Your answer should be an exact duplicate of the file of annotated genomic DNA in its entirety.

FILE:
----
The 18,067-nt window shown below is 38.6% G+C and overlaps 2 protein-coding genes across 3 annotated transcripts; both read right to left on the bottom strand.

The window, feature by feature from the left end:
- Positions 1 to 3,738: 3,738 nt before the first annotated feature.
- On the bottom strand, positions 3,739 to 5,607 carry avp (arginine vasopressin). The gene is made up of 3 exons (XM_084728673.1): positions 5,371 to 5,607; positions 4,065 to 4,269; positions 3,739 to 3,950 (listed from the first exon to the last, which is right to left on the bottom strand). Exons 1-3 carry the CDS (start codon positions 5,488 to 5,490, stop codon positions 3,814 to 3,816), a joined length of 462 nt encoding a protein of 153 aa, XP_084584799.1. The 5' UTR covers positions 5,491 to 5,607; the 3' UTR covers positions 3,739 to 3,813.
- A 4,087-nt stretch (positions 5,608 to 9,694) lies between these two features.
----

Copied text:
The 18,067-nt window shown below is 38.6% G+C and overlaps 2 protein-coding genes across 3 annotated transcripts; both read right to left on the bottom strand.

The window, feature by feature from the left end:
- Positions 1 to 3,738: 3,738 nt before the first annotated feature.
- On the bottom strand, positions 3,739 to 5,607 carry avp (arginine vasopressin). The gene is made up of 3 exons (XM_084728673.1): positions 5,371 to 5,607; positions 4,065 to 4,269; positions 3,739 to 3,950 (listed from the first exon to the last, which is right to left on the bottom strand). Exons 1-3 carry the CDS (start codon positions 5,488 to 5,490, stop codon positions 3,814 to 3,816), a joined length of 462 nt encoding a protein of 153 aa, XP_084584799.1. The 5' UTR covers positions 5,491 to 5,607; the 3' UTR covers positions 3,739 to 3,813.
- A 4,087-nt stretch (positions 5,608 to 9,694) lies between these two features.